BAY COUNTRY Reflections on the Chesapeake ...

BAY COUNTRY Reflections on the Chesapeake by Tom Horton (Ticknor & Fields: $7.95)

Winner of the 1988 John Burroughs Medal, this collection of essays by a Baltimore Sun environmental writer combines a genuine love for the landscape and wildlife that surrounds us with a measured assessment of the incursions made by man into the environment.

“I never met a tree I didn’t like,” Horton begins his essay about the vanishing elm. His language is nostalgic as he writes about Windmill Point on Maryland’s Eastern Shore where he caught the “biggest silver- and black-striped rockfish a boy of 12 ever saw. . . .”


While it was the rockfish, or striped bass, that put a stop to New York City’s controversial Westway project (“a federal judge found that a landfill, needed for the project to achieve its lucrative commercial potential, would illegally devastate acres of rockfish habitat along the Hudson’s edge”), Horton also notes that it was the 33rd-floor ledge of a high-rise building in downtown Baltimore that saw the hatching of wild peregrine falcon chicks.

Horton “is no wilderness freak,” wrote Richard Eder in his review. “He loves wilderness and he also loves the shaping gestures that mankind has made upon it for all the centuries before powerful technology turned each gesture into an obliterating Gulliver’s footprint.”

TWICE AS LESS Black English and the Performance of Black Students in Mathematics and Science by Eleanor Wilson Orr (W.W. Norton: $8.95)

“The car traveling twice as fast would take twice as less hours to cover each mile,” Orr quotes one of her students as saying.

Unlike teachers who simply dismiss black English vernacular (BEV) as “badly learned English,” Eleanor Wilson Orr (founder of the Hawthorne School in Washington and a high school teacher of mathematics and science for more than 30 years) shows that mathematical stumbling blocks for some black students lie not in an unwillingness to learn but in a misapprehension of specific words in standard English and hence a misunderstanding of quantitative relations.

Most instructive is Orr’s explanation of “how the students combine the standard English as and than modes of expressing comparisons and how the resulting combinations are related to a lack of distinction between addition and multiplication and between subtraction and division and thus to a confusion between twice and half.

Black English vernacular, “like any other language, is rule-governed,” Orr maintains. As a judge ruled in Ann Arbor, Mich., in 1979, teachers “could do a better job teaching BEV speakers if the teachers knew more about the features of the language the children brought to school.”

“Orr has a revealing story to tell,” Milton Chen wrote in these pages.

THE KNOCKOUT ARTIST by Harry Crews (Perennial Library/ Harper & Row: $7.95)

Eugene “Knockout” Biggs had been a professional boxer with 72 knockouts to his name, but these days the only person he knocks out is literally himself: With the theme of “Rocky” as background music, he spins out in the center of a boxing ring, shows swift, lateral movements, blows his mouthpiece out of his mouth, lets his glass jaw go entirely slack, catches himself on the chin with a vicious right cross and down he goes--for a large sum of money.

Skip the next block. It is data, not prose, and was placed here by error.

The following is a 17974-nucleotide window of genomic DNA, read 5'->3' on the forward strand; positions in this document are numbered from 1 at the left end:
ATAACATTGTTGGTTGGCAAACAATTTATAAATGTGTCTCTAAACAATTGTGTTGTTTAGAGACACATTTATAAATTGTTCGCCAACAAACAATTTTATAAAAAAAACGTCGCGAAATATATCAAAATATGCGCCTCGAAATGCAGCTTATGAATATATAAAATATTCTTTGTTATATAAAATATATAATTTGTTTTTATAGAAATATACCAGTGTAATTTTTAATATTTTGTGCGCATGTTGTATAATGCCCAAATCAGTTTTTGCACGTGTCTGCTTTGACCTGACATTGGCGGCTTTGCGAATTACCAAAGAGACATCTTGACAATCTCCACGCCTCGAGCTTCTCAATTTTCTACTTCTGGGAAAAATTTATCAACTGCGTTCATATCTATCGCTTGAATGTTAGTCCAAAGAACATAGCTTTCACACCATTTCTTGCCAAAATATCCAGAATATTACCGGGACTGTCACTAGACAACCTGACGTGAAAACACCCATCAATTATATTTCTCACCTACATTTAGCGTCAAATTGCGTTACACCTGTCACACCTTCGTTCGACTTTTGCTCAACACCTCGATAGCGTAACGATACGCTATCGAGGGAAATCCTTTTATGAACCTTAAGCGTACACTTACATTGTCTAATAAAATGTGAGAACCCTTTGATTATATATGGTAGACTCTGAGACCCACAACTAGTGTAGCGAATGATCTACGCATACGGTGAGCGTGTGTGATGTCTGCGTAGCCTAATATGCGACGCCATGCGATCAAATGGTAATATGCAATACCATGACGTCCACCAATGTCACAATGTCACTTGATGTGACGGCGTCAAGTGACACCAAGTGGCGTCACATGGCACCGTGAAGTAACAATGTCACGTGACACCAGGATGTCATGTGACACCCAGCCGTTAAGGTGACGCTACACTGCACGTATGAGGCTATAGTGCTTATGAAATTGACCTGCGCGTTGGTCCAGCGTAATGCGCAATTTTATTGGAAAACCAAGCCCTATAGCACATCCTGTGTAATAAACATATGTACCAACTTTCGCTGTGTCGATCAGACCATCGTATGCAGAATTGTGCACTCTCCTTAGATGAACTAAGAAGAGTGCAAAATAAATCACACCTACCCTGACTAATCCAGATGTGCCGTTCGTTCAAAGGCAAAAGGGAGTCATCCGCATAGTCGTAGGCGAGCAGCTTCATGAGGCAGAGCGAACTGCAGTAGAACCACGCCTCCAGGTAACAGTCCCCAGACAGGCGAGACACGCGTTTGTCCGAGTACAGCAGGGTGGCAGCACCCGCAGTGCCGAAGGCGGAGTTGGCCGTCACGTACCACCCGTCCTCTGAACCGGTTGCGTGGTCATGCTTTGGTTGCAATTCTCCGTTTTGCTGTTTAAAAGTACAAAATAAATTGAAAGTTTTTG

The characters Eugene meets after his manager abandons him in New Orleans are a far cry from the kind of folks he knew back home on the farm in Georgia. “Oyster Boy,” an adult homosexual businessman (J. Alfred Blasingame), has a penchant for crawling naked on all fours with a leash around his neck. Pete, another former boxer, now runs the movie projector in a theater specializing in “snuff” films--where the murders seen on the screen depict real-life murders. Most are hookers, transvestites, transsexuals, homosexuals and drug addicts.

The plot hinges on Blasingame’s desire to acquire a real professional boxer. Knockout and Pete find a promising Cajun boy and his training begins. In the end, Knockout decides that the old dirt-poor Georgia farm wasn’t so bad after all.

THE RETURN OF MR. HOLLYWOOD by Josh Greenfeld (Carroll & Graf: $8.95)

Larry Lazar, director, auteur and hero of Josh Greenfeld’s wry, comic novel, has “a terrific office” and “a terrific parking space too.” He also has “a terrific wife, two sensational kids and no problems with fuel injectors, anti-smog devices or turbochargers in any of his cars.” What he does not have, however, is “a winner.” In other words, his last movie is a dud.

“The Return of Mr. Hollywood” is a deadpan account of what happens when one of Hollywood’s biggest sleazes (Lazar) confronts “real reality” (real life) when his mother dies and he must fly to New York for her funeral.

Lazar’s family saga is wild and amusing, but “The Return of Mr. Hollywood” is at its best in its dead-on send-up of Hollywood and Realpolitik big studio gamesmanship: Lazar hustling the neurasthenic studio proxy to sign off on his latest project; Lazar dodging an irate former “collaborationist” (a pretentious director’s word for his screenwriter) who believes, accurately, that Lazar has stolen his idea (a guy has an affair with his girlfriend’s daughter) for a movie called “Remember, Remember.”

As Joan Didion writes in her introduction, “The Return of Mr. Hollywood” is “an inside job, and a fine one, true to Hollywood because it is about more than Hollywood, as is Hollywood itself.”